For a few years now, though, it has seemed like B2Bs shifted their attention almost entirely to account-based marketing (ABM). ABM promised the ability to communicate with highly targeted ‘segments of one’. That said, a lot of what went under the guise of ABM was essentially highly targeted programmatic display advertising and retargeting for B2Bs. Perhaps it was easier to sell a new concept (ABM) internally, instead of reselling what was already perceived as a poor fit for B2B (programmatic)!
Of course, since then ABM too has evolved and as Kevin says, when done right, is “a combination of many tactics, not just programmatic. A well-run ABM program should incorporate email, direct mail, display, inside sales and more. The key to ABM is to understand what accounts are a priority between sales and marketing; leverage insights to drive messaging to those accounts, and then orchestrate a series of coordinated tactics”.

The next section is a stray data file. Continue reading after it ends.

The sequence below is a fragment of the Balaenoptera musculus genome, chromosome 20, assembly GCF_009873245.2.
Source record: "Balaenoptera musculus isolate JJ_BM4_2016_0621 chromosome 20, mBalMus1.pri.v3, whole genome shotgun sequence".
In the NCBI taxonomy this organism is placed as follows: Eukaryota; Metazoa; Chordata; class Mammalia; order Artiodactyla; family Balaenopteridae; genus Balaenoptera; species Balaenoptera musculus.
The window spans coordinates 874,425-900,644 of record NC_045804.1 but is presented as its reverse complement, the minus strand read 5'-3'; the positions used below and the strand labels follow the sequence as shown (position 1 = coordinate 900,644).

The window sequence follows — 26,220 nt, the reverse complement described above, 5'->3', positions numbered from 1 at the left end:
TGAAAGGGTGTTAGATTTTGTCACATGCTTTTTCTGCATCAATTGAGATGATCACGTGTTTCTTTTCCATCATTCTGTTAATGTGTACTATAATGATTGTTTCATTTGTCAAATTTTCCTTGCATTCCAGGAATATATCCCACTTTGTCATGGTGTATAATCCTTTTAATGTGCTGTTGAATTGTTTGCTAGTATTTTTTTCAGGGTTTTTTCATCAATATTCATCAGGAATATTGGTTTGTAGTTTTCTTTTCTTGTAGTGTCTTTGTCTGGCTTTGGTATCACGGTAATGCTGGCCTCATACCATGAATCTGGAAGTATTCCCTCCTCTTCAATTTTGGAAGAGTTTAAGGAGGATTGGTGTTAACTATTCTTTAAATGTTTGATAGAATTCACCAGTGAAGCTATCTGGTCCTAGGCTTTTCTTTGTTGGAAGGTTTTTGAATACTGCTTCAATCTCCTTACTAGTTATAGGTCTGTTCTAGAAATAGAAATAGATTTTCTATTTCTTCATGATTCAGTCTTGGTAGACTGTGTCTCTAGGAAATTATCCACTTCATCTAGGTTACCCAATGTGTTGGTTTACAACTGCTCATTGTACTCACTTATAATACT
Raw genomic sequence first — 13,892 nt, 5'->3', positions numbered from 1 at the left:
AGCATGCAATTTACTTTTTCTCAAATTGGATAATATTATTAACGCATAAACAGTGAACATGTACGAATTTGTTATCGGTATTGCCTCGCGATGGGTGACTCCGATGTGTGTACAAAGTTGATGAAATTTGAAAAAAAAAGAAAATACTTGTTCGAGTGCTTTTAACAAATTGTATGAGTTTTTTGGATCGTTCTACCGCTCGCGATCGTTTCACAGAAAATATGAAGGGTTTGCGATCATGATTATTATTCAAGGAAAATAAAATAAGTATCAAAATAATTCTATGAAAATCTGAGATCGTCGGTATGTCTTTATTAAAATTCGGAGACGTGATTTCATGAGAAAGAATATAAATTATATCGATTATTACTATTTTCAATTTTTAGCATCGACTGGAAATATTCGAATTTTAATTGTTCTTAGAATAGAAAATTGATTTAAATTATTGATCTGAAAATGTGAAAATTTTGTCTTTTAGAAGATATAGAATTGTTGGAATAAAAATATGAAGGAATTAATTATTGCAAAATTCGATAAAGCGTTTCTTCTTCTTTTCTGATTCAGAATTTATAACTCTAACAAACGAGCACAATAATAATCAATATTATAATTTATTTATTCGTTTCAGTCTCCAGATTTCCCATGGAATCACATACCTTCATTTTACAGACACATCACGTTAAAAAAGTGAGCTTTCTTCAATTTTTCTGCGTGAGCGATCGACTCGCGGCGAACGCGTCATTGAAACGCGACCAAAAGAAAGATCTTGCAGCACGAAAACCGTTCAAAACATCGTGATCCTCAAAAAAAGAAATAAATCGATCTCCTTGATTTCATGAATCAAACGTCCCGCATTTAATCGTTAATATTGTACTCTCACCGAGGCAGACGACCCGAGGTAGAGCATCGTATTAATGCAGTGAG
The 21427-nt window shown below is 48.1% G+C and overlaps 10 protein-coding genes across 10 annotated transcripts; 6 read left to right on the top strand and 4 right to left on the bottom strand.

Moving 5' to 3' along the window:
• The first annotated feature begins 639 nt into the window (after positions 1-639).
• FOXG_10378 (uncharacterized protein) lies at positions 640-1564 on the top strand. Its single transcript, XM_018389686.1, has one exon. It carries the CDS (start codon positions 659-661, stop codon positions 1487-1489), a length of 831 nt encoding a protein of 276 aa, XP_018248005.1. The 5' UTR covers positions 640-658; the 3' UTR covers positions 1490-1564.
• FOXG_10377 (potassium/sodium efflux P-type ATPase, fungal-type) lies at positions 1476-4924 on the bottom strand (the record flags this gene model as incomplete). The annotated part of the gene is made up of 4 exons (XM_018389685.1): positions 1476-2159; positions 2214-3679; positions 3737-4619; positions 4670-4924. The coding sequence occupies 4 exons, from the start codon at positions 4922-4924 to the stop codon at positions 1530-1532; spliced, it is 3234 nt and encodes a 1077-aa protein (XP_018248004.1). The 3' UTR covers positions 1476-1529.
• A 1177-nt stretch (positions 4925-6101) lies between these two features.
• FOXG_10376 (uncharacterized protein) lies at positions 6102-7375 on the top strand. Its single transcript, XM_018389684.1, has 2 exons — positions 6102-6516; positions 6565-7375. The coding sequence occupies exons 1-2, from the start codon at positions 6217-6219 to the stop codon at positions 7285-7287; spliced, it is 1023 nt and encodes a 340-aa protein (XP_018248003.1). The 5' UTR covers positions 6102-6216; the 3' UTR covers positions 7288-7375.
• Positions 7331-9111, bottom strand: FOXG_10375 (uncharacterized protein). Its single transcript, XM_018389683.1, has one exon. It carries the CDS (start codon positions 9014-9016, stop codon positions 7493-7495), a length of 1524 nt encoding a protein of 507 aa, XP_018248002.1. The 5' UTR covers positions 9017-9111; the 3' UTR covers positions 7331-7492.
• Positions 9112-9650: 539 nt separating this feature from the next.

Alex says that programmatic too has evolved to offer a more ABM specific solution. “Programmatic ad tech began as a purely user-centric targeting approach and has evolved to support targeting a company and a user. In other words, instead of just targeting individuals, marketers can now target specific companies. They can budget and frequency cap at the company level; and modify bid prices based on opportunity size. B2B marketers can easily target their known customers or prospects with Programmatic”.